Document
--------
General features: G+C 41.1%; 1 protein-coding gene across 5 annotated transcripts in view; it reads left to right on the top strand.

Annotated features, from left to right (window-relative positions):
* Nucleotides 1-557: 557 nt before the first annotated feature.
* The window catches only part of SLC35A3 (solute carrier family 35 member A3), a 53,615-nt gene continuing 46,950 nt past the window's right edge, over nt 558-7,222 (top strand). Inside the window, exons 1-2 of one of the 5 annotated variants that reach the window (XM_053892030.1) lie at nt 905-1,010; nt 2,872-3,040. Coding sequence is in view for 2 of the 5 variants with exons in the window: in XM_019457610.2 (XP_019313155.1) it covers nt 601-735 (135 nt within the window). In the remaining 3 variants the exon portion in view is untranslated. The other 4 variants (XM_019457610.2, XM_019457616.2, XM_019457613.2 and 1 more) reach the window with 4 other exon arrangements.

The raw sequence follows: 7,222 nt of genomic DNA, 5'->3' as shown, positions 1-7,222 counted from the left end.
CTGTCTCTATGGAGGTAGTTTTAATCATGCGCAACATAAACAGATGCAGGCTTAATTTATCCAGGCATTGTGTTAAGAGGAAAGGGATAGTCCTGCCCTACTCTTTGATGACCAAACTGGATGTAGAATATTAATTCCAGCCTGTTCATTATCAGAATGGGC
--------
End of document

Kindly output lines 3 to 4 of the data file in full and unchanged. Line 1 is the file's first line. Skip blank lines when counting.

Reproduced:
* Nucleotides 1-557: 557 nt before the first annotated feature.
* The window catches only part of SLC35A3 (solute carrier family 35 member A3), a 53,615-nt gene continuing 46,950 nt past the window's right edge, over nt 558-7,222 (top strand). Inside the window, exons 1-2 of one of the 5 annotated variants that reach the window (XM_053892030.1) lie at nt 905-1,010; nt 2,872-3,040. Coding sequence is in view for 2 of the 5 variants with exons in the window: in XM_019457610.2 (XP_019313155.1) it covers nt 601-735 (135 nt within the window). In the remaining 3 variants the exon portion in view is untranslated. The other 4 variants (XM_019457610.2, XM_019457616.2, XM_019457613.2 and 1 more) reach the window with 4 other exon arrangements.